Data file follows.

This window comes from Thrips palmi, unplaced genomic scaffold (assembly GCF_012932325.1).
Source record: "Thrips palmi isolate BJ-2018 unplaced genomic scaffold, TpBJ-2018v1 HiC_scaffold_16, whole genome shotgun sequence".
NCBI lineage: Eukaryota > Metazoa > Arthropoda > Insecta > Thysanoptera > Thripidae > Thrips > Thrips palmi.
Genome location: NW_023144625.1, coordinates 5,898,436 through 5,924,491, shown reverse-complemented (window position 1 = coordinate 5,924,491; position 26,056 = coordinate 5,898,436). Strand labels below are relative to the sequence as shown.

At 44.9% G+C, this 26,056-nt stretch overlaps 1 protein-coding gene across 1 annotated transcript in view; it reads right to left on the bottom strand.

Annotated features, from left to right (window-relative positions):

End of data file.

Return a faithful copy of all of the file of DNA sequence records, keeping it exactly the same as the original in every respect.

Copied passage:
This window comes from Thrips palmi, unplaced genomic scaffold (assembly GCF_012932325.1).
Source record: "Thrips palmi isolate BJ-2018 unplaced genomic scaffold, TpBJ-2018v1 HiC_scaffold_16, whole genome shotgun sequence".
NCBI lineage: Eukaryota > Metazoa > Arthropoda > Insecta > Thysanoptera > Thripidae > Thrips > Thrips palmi.
Genome location: NW_023144625.1, coordinates 5,898,436 through 5,924,491, shown reverse-complemented (window position 1 = coordinate 5,924,491; position 26,056 = coordinate 5,898,436). Strand labels below are relative to the sequence as shown.

At 44.9% G+C, this 26,056-nt stretch overlaps 1 protein-coding gene across 1 annotated transcript in view; it reads right to left on the bottom strand.

Annotated features, from left to right (window-relative positions):